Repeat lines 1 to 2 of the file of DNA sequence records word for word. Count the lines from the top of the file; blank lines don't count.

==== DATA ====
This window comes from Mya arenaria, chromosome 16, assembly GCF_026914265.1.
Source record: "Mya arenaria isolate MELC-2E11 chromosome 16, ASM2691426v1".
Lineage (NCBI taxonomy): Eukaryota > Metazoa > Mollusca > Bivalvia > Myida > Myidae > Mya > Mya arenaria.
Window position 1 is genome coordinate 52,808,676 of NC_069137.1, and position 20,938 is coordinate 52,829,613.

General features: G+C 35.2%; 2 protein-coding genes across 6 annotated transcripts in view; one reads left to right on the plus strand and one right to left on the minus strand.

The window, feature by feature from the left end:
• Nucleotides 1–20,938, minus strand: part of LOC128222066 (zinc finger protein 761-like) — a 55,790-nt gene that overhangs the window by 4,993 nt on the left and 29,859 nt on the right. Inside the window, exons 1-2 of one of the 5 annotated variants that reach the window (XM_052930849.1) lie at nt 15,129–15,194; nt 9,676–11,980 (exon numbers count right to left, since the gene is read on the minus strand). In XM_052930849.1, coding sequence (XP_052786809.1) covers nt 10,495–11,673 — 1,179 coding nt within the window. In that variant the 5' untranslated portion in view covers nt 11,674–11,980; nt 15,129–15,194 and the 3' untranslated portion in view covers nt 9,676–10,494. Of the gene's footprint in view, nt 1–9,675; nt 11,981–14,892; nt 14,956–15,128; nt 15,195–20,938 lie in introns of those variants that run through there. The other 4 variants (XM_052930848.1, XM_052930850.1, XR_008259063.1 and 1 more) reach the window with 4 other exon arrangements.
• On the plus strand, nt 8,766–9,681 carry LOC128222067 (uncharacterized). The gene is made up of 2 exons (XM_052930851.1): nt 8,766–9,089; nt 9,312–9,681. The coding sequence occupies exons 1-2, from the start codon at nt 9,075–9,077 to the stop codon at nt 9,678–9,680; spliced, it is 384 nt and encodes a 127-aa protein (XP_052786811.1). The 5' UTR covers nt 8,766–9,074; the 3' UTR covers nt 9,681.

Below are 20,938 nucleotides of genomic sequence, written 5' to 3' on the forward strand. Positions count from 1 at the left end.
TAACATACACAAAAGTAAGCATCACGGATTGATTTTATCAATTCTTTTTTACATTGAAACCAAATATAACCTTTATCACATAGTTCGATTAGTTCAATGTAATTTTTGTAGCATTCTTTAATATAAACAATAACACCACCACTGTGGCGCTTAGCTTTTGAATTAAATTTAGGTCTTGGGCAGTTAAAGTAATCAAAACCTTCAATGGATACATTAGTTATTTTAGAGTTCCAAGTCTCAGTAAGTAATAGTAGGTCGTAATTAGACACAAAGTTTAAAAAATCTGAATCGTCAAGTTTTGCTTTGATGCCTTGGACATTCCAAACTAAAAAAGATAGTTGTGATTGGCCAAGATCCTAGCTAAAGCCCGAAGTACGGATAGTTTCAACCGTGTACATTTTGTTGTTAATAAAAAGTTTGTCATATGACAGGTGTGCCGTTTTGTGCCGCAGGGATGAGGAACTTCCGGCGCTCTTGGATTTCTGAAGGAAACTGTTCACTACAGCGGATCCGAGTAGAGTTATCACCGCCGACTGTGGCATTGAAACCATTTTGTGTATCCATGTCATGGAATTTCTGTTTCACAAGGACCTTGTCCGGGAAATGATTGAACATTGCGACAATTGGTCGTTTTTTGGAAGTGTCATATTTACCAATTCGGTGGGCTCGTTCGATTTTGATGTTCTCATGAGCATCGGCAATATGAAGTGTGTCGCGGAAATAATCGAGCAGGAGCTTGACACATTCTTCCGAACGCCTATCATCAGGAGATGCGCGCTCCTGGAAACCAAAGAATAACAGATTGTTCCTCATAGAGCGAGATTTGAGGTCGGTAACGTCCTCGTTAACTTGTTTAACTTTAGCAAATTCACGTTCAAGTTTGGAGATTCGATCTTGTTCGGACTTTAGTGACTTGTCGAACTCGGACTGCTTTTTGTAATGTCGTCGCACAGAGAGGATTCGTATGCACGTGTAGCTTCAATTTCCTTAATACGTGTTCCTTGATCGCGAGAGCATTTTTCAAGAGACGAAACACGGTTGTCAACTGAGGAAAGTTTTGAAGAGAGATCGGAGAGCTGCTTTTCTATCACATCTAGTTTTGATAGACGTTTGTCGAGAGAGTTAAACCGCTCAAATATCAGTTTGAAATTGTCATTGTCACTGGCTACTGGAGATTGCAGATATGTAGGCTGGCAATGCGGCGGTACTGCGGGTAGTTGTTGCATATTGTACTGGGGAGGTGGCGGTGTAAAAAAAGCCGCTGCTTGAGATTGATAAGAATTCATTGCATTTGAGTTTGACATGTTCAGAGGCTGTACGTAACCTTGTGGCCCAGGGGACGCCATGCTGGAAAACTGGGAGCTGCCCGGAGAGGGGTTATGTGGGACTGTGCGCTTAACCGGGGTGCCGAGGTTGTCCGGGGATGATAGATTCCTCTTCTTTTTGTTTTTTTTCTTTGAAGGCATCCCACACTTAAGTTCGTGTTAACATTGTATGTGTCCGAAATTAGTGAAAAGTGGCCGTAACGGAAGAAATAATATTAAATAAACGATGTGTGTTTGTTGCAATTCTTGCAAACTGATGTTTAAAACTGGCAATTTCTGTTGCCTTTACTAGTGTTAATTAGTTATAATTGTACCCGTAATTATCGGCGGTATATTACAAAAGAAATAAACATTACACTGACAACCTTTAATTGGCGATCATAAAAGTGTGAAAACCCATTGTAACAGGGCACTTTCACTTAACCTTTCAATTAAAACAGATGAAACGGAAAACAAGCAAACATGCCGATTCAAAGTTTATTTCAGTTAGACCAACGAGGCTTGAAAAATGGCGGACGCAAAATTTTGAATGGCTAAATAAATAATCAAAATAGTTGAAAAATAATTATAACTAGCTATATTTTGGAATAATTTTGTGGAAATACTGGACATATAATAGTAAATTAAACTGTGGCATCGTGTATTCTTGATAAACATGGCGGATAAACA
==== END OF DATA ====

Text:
This window comes from Mya arenaria, chromosome 16, assembly GCF_026914265.1.
Source record: "Mya arenaria isolate MELC-2E11 chromosome 16, ASM2691426v1".